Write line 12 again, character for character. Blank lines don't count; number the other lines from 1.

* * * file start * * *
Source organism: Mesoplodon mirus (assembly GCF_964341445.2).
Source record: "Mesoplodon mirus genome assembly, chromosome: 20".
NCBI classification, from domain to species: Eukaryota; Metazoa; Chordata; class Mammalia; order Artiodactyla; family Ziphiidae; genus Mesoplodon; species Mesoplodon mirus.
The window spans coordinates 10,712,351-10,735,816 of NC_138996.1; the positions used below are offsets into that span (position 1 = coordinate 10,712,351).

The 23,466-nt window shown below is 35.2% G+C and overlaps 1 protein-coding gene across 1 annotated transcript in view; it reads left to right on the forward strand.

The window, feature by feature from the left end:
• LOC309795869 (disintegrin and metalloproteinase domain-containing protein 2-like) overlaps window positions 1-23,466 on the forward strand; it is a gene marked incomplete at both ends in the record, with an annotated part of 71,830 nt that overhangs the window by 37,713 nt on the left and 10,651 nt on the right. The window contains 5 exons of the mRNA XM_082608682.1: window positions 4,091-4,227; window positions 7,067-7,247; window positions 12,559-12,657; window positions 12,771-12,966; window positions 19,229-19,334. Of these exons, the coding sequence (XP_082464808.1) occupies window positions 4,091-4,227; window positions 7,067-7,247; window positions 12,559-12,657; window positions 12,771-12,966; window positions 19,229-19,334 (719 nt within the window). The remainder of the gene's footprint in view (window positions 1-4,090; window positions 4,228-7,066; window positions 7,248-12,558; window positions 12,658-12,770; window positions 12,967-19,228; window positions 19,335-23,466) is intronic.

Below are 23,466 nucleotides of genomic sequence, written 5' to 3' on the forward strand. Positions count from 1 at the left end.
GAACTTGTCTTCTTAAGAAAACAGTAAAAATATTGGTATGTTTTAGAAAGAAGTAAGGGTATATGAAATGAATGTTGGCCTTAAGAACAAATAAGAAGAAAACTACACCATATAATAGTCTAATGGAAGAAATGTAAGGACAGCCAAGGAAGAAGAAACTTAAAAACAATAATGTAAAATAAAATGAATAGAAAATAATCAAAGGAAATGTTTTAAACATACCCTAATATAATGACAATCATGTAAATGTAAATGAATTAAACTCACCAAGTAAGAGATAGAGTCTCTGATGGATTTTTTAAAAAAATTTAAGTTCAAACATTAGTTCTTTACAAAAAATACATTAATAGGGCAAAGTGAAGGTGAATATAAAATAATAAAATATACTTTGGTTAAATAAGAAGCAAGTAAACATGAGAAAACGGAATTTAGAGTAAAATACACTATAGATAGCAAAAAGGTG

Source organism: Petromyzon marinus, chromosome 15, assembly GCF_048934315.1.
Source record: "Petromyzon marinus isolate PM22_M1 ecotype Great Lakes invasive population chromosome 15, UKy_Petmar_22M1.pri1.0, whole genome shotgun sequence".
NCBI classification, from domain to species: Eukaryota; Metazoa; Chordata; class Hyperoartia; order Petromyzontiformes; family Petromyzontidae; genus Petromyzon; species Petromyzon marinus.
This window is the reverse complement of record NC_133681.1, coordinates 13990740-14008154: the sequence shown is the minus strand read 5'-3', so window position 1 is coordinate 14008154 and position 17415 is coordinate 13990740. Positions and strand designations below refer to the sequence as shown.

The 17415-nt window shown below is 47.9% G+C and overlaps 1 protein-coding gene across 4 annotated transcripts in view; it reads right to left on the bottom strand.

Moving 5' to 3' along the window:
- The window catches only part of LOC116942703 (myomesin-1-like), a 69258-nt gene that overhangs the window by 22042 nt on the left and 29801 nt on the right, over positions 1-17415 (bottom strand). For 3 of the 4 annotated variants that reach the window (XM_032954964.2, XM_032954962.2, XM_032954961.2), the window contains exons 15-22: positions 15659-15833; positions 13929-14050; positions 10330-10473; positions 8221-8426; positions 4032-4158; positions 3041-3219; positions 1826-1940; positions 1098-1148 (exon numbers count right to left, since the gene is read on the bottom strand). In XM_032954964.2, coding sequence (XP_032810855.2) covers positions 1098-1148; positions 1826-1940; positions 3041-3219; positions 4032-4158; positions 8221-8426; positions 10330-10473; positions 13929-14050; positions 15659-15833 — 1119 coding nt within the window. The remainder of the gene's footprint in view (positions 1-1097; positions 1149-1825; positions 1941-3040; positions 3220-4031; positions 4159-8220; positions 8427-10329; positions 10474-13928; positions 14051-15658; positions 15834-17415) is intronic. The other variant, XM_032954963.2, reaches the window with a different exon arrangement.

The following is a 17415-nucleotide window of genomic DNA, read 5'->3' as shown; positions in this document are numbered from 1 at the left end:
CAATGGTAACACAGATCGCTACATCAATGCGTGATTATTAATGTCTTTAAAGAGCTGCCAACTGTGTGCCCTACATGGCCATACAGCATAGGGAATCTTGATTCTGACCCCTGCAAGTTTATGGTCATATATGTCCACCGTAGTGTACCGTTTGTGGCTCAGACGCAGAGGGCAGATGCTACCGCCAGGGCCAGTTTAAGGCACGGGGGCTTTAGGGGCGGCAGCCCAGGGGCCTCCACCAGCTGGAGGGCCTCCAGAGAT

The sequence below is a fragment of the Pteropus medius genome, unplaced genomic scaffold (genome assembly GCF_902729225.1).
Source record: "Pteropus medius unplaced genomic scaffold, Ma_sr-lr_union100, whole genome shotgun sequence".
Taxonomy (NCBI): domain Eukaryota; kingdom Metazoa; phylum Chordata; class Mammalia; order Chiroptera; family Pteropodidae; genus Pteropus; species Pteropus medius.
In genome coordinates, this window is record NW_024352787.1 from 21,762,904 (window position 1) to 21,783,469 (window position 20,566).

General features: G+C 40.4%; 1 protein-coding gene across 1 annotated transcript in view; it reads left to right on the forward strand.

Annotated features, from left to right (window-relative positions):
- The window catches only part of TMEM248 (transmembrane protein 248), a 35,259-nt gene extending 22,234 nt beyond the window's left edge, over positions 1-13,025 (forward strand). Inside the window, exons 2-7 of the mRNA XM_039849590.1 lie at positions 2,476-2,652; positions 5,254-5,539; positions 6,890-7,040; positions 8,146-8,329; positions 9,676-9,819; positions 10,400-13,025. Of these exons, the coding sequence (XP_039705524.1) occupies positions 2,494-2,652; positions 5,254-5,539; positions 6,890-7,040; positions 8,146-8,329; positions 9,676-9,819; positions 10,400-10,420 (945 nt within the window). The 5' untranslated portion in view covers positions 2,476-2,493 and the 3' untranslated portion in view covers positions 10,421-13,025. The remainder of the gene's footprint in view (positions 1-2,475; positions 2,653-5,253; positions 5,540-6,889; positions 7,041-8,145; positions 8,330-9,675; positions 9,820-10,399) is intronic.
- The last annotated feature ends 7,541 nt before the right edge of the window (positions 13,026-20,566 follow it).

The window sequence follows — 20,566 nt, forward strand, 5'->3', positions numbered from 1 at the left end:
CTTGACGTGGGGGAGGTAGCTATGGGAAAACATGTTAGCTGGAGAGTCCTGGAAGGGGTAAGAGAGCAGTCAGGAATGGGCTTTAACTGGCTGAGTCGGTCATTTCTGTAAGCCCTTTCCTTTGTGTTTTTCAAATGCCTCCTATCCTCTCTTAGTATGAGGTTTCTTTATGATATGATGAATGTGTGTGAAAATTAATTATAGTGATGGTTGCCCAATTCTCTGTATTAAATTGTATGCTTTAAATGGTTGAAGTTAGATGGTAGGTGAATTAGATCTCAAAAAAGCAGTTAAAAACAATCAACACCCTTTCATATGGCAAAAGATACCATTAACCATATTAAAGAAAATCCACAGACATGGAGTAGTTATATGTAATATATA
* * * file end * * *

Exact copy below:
NCBI classification, from domain to species: Eukaryota; Metazoa; Chordata; class Hyperoartia; order Petromyzontiformes; family Petromyzontidae; genus Petromyzon; species Petromyzon marinus.